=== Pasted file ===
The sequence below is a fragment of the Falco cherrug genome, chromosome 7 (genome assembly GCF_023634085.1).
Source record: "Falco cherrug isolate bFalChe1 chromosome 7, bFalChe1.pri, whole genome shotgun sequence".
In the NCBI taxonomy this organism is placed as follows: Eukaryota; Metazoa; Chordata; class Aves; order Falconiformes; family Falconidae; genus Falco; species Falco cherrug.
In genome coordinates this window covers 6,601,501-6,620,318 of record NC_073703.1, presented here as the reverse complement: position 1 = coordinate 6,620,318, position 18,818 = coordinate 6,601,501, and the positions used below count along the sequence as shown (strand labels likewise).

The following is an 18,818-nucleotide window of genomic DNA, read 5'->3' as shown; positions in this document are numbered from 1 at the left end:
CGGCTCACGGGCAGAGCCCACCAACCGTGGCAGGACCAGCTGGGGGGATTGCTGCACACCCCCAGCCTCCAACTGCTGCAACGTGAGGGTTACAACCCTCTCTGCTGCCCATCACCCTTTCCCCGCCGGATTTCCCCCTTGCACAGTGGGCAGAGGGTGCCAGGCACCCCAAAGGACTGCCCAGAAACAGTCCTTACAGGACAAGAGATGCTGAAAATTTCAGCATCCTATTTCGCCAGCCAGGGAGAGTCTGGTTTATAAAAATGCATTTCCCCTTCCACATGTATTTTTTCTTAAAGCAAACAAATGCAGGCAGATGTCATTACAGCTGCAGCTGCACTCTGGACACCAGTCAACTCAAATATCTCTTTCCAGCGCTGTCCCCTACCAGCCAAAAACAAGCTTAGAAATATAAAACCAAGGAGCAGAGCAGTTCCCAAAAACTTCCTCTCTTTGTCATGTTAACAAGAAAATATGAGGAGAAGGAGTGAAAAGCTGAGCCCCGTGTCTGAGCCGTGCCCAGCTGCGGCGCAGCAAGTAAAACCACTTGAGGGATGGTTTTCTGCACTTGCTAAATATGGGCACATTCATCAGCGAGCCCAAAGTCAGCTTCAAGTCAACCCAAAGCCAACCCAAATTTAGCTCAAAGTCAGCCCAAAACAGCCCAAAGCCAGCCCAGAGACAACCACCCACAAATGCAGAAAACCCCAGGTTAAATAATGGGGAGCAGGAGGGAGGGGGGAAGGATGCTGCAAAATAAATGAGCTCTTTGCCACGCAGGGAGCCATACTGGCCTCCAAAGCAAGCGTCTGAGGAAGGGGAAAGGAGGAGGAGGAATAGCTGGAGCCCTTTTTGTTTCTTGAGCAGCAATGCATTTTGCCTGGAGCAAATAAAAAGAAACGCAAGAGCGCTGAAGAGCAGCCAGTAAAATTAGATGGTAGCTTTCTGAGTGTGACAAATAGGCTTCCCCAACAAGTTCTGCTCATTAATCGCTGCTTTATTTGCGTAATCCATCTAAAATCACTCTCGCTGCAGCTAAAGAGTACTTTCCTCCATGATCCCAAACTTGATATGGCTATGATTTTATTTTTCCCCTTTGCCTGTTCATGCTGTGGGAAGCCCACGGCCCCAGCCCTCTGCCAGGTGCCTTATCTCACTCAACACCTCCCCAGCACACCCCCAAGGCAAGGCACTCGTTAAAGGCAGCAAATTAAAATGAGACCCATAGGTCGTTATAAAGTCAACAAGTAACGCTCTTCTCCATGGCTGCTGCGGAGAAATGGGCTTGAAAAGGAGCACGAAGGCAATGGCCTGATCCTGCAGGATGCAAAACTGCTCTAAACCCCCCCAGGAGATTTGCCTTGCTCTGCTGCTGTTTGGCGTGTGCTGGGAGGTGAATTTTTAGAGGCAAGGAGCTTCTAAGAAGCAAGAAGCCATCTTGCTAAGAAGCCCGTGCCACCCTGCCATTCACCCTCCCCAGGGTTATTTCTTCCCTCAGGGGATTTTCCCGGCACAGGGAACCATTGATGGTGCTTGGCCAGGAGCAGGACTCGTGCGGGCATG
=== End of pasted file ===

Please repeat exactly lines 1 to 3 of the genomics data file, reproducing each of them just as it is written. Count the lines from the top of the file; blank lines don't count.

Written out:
The sequence below is a fragment of the Falco cherrug genome, chromosome 7 (genome assembly GCF_023634085.1).
Source record: "Falco cherrug isolate bFalChe1 chromosome 7, bFalChe1.pri, whole genome shotgun sequence".
In the NCBI taxonomy this organism is placed as follows: Eukaryota; Metazoa; Chordata; class Aves; order Falconiformes; family Falconidae; genus Falco; species Falco cherrug.